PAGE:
Hubble Telescope Solves Burnouts Mystery In Universe
The elliptical-shaped and compact galaxies have always kept astronomers at perplex. It seems to have burned out when our universe was just three billion years old. A new study reveals some secrets why these had peaked at a young age and then stopped making stars.
Data used from observatories like the Hubble Space Telescope has helped scientists to know why some of the massive sized galaxies had quit making stars so early when the universe was even less than a quarter considering its present age.
The Milky Way galaxy is only twelve years old and it is even today making stars.
Sometimes the burnouts are also referred as “red and dead” as it has reddish hue. Scientists say those galaxies that make stars are blueish. NASA says the burnouts galaxies are of massive size similar to the large spiral galaxies of today, but with squeezed stars in an area much smaller than the other galaxies.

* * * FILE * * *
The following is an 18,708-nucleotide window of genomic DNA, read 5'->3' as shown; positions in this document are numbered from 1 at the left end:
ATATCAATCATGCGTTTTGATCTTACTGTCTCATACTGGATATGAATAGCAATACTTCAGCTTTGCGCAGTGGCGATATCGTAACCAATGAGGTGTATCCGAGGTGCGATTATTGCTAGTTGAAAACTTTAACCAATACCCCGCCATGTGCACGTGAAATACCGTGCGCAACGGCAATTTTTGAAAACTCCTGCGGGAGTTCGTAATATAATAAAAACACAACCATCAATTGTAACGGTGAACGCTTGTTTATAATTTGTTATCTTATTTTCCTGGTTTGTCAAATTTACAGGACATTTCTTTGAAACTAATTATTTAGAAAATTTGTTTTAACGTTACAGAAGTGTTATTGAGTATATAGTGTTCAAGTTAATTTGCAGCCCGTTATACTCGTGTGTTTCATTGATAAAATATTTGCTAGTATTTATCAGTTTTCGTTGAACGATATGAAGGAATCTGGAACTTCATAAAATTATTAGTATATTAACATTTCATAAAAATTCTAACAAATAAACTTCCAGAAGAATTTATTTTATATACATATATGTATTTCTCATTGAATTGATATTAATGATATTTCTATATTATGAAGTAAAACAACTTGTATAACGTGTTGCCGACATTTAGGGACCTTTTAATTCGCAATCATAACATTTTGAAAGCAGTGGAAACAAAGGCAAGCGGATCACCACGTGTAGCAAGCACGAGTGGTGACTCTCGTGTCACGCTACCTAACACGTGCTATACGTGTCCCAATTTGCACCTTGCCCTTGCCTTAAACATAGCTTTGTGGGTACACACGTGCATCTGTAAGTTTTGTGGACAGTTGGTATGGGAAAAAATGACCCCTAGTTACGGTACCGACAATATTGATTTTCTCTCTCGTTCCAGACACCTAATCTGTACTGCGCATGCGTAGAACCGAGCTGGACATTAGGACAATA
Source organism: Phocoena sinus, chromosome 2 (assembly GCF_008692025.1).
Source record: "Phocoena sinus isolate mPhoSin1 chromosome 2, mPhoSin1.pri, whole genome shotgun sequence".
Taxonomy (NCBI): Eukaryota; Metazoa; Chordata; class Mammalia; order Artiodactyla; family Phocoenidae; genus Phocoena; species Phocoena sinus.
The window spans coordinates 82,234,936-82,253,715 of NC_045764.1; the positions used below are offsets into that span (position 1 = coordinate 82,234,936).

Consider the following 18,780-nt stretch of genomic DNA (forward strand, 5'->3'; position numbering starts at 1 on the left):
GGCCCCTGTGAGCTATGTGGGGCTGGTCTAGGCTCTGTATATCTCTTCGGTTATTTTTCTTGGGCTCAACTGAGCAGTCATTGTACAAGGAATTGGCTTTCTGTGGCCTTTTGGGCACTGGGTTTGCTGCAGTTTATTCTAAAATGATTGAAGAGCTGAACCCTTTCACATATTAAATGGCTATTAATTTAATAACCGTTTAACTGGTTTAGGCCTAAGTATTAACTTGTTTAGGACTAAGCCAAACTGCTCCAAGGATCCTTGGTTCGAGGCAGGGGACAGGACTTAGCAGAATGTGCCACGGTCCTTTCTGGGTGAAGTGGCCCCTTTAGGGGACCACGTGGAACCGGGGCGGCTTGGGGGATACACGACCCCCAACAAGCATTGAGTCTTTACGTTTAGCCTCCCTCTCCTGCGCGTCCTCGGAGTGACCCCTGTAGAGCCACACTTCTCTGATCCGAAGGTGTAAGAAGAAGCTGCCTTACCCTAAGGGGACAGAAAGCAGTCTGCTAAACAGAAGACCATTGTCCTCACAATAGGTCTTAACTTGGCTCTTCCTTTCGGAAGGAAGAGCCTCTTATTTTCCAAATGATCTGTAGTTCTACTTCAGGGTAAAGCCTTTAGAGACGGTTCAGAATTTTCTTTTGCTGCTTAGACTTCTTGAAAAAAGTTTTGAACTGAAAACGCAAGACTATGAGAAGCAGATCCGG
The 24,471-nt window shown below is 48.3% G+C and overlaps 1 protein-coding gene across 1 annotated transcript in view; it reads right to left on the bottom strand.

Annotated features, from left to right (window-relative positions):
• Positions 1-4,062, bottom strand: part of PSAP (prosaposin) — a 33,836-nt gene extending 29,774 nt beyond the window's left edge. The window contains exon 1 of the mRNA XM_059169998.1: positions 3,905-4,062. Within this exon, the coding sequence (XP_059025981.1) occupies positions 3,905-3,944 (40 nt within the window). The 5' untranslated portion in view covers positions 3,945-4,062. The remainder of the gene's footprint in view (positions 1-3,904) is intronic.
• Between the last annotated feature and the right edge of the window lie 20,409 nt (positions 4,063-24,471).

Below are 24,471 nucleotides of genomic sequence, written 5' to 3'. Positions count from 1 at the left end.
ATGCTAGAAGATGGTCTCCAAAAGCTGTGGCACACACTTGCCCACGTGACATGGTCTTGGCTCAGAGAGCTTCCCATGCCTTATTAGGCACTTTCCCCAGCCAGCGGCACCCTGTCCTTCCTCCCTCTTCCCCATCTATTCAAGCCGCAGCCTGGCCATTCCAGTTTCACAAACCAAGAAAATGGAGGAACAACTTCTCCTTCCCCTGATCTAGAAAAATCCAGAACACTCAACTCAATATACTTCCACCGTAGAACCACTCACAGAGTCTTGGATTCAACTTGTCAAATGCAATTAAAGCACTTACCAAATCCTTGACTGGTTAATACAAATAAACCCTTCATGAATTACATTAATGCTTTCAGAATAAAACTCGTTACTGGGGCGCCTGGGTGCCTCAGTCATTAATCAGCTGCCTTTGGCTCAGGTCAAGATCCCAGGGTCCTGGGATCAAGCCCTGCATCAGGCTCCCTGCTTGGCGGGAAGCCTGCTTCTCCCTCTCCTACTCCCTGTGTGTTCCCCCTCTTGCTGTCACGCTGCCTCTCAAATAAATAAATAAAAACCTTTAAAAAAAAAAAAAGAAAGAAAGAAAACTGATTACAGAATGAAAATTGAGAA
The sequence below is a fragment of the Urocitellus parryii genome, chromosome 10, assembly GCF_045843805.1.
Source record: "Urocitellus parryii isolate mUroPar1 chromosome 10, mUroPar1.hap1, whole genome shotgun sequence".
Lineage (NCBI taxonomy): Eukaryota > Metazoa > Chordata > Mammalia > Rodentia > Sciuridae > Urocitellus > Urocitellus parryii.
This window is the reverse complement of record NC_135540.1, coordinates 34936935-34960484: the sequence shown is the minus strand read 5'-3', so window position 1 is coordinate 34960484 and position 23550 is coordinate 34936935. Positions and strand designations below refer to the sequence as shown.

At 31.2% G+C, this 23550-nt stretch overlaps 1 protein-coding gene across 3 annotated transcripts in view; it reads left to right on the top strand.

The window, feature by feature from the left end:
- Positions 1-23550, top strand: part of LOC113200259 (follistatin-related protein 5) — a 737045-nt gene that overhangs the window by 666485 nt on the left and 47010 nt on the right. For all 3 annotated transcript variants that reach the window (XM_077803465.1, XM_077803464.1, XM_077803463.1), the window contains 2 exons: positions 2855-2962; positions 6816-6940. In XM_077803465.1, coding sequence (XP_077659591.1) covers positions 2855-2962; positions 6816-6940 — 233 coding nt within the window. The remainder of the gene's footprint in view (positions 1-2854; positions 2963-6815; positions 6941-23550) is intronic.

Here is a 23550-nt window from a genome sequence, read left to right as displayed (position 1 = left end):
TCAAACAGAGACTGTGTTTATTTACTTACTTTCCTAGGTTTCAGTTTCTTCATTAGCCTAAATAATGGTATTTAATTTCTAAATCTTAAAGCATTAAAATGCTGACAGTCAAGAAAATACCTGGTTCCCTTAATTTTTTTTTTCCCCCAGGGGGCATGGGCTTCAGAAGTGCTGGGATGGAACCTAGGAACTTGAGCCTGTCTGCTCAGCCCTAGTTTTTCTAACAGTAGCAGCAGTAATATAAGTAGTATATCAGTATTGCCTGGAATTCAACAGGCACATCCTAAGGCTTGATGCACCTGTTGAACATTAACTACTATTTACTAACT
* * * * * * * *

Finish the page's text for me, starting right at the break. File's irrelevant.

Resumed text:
Astrophysics and cosmology professor Sune Toft at the Niels Bohr Institute in Copenhagen says the new findings suggest density of stars was ten times greater. He also added that the galaxies were already dead and hence they ceased to produce stars further.
Toft explains the burnouts may have started as intense starburst galaxies in the early universe and it may have immediately eaten away the gas around them and faded.
The new study is published in the online version of The Astrophysical Journal.
The Hubble Space Telescope was launched in 1990 into the orbit aboard the Discovery space shuttle. It is a joint project of European Space Agency and NASA.